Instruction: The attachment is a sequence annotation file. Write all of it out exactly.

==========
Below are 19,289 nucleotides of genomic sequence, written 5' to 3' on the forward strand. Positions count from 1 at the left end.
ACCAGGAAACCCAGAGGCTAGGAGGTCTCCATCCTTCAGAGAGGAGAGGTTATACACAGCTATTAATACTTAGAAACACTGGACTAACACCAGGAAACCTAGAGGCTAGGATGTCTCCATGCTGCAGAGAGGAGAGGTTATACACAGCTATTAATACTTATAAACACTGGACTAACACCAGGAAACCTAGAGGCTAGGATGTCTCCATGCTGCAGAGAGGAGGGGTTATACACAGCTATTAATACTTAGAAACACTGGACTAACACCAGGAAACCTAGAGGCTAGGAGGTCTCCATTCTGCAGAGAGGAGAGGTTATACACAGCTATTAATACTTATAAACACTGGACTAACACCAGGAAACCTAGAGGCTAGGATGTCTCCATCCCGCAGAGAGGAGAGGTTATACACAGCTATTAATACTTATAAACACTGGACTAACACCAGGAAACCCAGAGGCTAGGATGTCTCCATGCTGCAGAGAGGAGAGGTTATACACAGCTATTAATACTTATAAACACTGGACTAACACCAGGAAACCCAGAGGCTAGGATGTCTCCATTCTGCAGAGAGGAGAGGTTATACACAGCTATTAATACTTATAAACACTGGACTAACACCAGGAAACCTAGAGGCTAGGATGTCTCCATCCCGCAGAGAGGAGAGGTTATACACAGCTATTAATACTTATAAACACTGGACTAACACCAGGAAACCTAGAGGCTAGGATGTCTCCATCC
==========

Below are 19,289 nucleotides of genomic sequence, written 5' to 3' on the forward strand. Positions count from 1 at the left end.
ACCAGGAAACCCAGAGGCTAGGAGGTCTCCATCCTTCAGAGAGGAGAGGTTATACACAGCTATTAATACTTAGAAACACTGGACTAACACCAGGAAACCTAGAGGCTAGGATGTCTCCATGCTGCAGAGAGGAGAGGTTATACACAGCTATTAATACTTATAAACACTGGACTAACACCAGGAAACCTAGAGGCTAGGATGTCTCCATGCTGCAGAGAGGAGGGGTTATACACAGCTATTAATACTTAGAAACACTGGACTAACACCAGGAAACCTAGAGGCTAGGAGGTCTCCATTCTGCAGAGAGGAGAGGTTATACACAGCTATTAATACTTATAAACACTGGACTAACACCAGGAAACCTAGAGGCTAGGATGTCTCCATCCCGCAGAGAGGAGAGGTTATACACAGCTATTAATACTTATAAACACTGGACTAACACCAGGAAACCCAGAGGCTAGGATGTCTCCATGCTGCAGAGAGGAGAGGTTATACACAGCTATTAATACTTATAAACACTGGACTAACACCAGGAAACCCAGAGGCTAGGATGTCTCCATTCTGCAGAGAGGAGAGGTTATACACAGCTATTAATACTTATAAACACTGGACTAACACCAGGAAACCTAGAGGCTAGGATGTCTCCATCCCGCAGAGAGGAGAGGTTATACACAGCTATTAATACTTATAAACACTGGACTAACACCAGGAAACCTAGAGGCTAGGATGTCTCCATCC